Playing With Boys

by Alisa Valdes-Rodriguez

Hardcover, 359 pages, St Martins Pr, List Price: $24.95 | purchase

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Playing With Boys
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Alisa Valdes-Rodriguez

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Book Summary

Three Latin-American women in their late twenties, including an actress, a suburban mother, and a music manager, take Los Angeles by storm in their shared quest to find healthy relationships and success in a cutthroat city. By the author of The Dirty Girls Social Club. 250,000 first printing.

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Excerpt: Playing With Boys

ALEXIS


There were times that made me s'dang proud to be a Mexican I wept 'til my mascara melted—say, when Vincente Fernandez sang "Cielito Lindo" for the Republican National Convention in 2000. But darlin', this wasn't one of those times.

I stood alone in a black-tie crowd, at a private cocktail party, at L.A.'s Getty Museum, faking interest in a cube of raw tuna on a silver tray. It was like a wobbly, wet, red dice—or was it die? Correction: Was it dead? I jabbed it with my designer toothpick, just to be sure.

"It's only Jell-O, sugar," I whispered as I closed my eyes and shoved it into my mouth. But it was nothing like Jell-O, unless they'd come out with a "slippery acrid" flavor I hadn't seen yet.
What I needed was a steak, well-done. Fat chance.

Suddenly, the chatting dimmed and all eyes turned toward a doorway as I held my breath and prayed for patience.

One by one, the members of Los Chimpances del Norte—the norteño band I had stumbled, dear God please tell me how, into managing—strutted single-file onto the terrace in perfectly matching toucan-vomit-meets-cowboy outfits.

I'd asked them to wear Armani. Black Armani. As usual, they'd ignored me. I instinctively fingered the little pink pearls around my neck, and smoothed my hands along the sides of the size 14 Ann Taylor cocktail dress I liked to think of as my "little black," but which was, by L.A. standards, more like a massive, flapping black.

A woman behind me gasped. "What are they wearing?" A man comforted her by saying, "I believe they're going for post-modern kitch." No, I wanted to say. They think they look good, and there is a large percentage of an entire nation—my ancestral nation of origin—that agrees. I was not among that percentage, but then, I was raised in Texas, not Mexico.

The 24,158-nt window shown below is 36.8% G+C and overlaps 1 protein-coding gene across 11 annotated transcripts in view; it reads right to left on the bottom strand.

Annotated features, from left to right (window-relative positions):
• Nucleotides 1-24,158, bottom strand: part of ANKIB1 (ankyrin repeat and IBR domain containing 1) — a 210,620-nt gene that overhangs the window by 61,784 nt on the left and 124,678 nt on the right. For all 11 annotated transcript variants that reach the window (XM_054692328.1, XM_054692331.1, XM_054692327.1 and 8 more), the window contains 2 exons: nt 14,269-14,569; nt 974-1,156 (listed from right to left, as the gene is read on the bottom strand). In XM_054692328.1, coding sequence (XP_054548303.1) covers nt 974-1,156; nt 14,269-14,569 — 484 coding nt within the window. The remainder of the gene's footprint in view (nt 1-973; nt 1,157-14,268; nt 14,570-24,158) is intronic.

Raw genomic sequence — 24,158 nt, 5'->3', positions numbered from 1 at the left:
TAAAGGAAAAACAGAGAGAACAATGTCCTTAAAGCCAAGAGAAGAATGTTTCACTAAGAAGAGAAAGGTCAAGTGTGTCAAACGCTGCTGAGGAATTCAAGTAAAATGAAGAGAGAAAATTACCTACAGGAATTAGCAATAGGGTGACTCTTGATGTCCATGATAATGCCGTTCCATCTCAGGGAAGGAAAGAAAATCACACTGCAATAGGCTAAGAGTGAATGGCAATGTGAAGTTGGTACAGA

Lime-green fringed blazers aren't for everyone. Neither are banana-yellow Wrangler pants worn tight as skin on a sausage. White ten-gallon Stetsons look good enough on Toby Keith. But twelve of 'em, all in a row, stuffed over waxy Mexican mullets in the middle of a modern museum? Lordy. And who knew twenty-four maroon snakeskin boots could look quite that bad, all lined up together like the keys of Satan's own little player piano?

We were here this evening, enjoying the gardens of this curvy, white modernist masterpiece of a museum perched in the gently smoggy hills above the twinkling lights of Los Angeles, for an exclusive private party. A celebration. What were we celebrating? This: The fact that Los Chimpances del Norte (the Chimpanzees of the North) had just donated $5 million to UCLA's Center for Chicano Studies, for the study of previously neglected U.S.-Mexico border music of the oom-pah type they themselves had inflicted upon the public for the past twenty years.

I was a Dallas girl, born and raised, armed with an arsenal of acronyms—BA and MBA from SMU, darlin'—but I was trying to become a California girl, with mixed results. I came to Hell-eh because I thought it was shameful that in a city where the top-three FM radio station now played Mexican music, the big PR companies were oblivious to the talent and riches in Spanish-speaking America. I was the first to offer these artists American-style publicity, complete with professional press releases, follow-up calls, lunches—as opposed to Mexican-style publicity, which usually meant buying reporters off with things like cocaine, or island vacations.